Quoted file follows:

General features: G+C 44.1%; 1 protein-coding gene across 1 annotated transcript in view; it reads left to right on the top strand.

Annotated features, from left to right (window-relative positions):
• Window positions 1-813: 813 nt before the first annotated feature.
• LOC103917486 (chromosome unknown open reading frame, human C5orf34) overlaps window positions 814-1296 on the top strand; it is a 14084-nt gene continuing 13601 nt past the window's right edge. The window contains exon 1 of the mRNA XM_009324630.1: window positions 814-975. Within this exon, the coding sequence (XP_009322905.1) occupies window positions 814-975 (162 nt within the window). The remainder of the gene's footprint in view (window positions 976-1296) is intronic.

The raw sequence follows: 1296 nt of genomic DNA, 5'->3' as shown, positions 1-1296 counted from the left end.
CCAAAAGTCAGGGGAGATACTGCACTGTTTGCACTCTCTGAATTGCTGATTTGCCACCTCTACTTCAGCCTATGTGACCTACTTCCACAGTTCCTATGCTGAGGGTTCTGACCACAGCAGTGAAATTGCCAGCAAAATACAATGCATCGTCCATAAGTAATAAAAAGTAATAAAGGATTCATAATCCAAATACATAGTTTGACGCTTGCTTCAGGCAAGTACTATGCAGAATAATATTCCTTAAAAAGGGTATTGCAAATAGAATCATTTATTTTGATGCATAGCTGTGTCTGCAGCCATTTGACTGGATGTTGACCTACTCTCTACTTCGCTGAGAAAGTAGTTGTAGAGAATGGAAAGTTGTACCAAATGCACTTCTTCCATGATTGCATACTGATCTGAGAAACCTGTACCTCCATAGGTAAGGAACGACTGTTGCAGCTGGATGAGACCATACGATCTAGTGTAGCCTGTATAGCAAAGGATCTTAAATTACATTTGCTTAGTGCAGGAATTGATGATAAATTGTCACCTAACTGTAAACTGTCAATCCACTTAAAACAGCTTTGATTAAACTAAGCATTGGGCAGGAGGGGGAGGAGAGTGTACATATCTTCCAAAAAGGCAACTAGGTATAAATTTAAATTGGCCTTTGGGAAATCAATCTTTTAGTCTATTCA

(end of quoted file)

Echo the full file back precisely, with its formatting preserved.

General features: G+C 44.1%; 1 protein-coding gene across 1 annotated transcript in view; it reads left to right on the top strand.

Annotated features, from left to right (window-relative positions):
• Window positions 1-813: 813 nt before the first annotated feature.
• LOC103917486 (chromosome unknown open reading frame, human C5orf34) overlaps window positions 814-1296 on the top strand; it is a 14084-nt gene continuing 13601 nt past the window's right edge. The window contains exon 1 of the mRNA XM_009324630.1: window positions 814-975. Within this exon, the coding sequence (XP_009322905.1) occupies window positions 814-975 (162 nt within the window). The remainder of the gene's footprint in view (window positions 976-1296) is intronic.

The raw sequence follows: 1296 nt of genomic DNA, 5'->3' as shown, positions 1-1296 counted from the left end.
CCAAAAGTCAGGGGAGATACTGCACTGTTTGCACTCTCTGAATTGCTGATTTGCCACCTCTACTTCAGCCTATGTGACCTACTTCCACAGTTCCTATGCTGAGGGTTCTGACCACAGCAGTGAAATTGCCAGCAAAATACAATGCATCGTCCATAAGTAATAAAAAGTAATAAAGGATTCATAATCCAAATACATAGTTTGACGCTTGCTTCAGGCAAGTACTATGCAGAATAATATTCCTTAAAAAGGGTATTGCAAATAGAATCATTTATTTTGATGCATAGCTGTGTCTGCAGCCATTTGACTGGATGTTGACCTACTCTCTACTTCGCTGAGAAAGTAGTTGTAGAGAATGGAAAGTTGTACCAAATGCACTTCTTCCATGATTGCATACTGATCTGAGAAACCTGTACCTCCATAGGTAAGGAACGACTGTTGCAGCTGGATGAGACCATACGATCTAGTGTAGCCTGTATAGCAAAGGATCTTAAATTACATTTGCTTAGTGCAGGAATTGATGATAAATTGTCACCTAACTGTAAACTGTCAATCCACTTAAAACAGCTTTGATTAAACTAAGCATTGGGCAGGAGGGGGAGGAGAGTGTACATATCTTCCAAAAAGGCAACTAGGTATAAATTTAAATTGGCCTTTGGGAAATCAATCTTTTAGTCTATTCA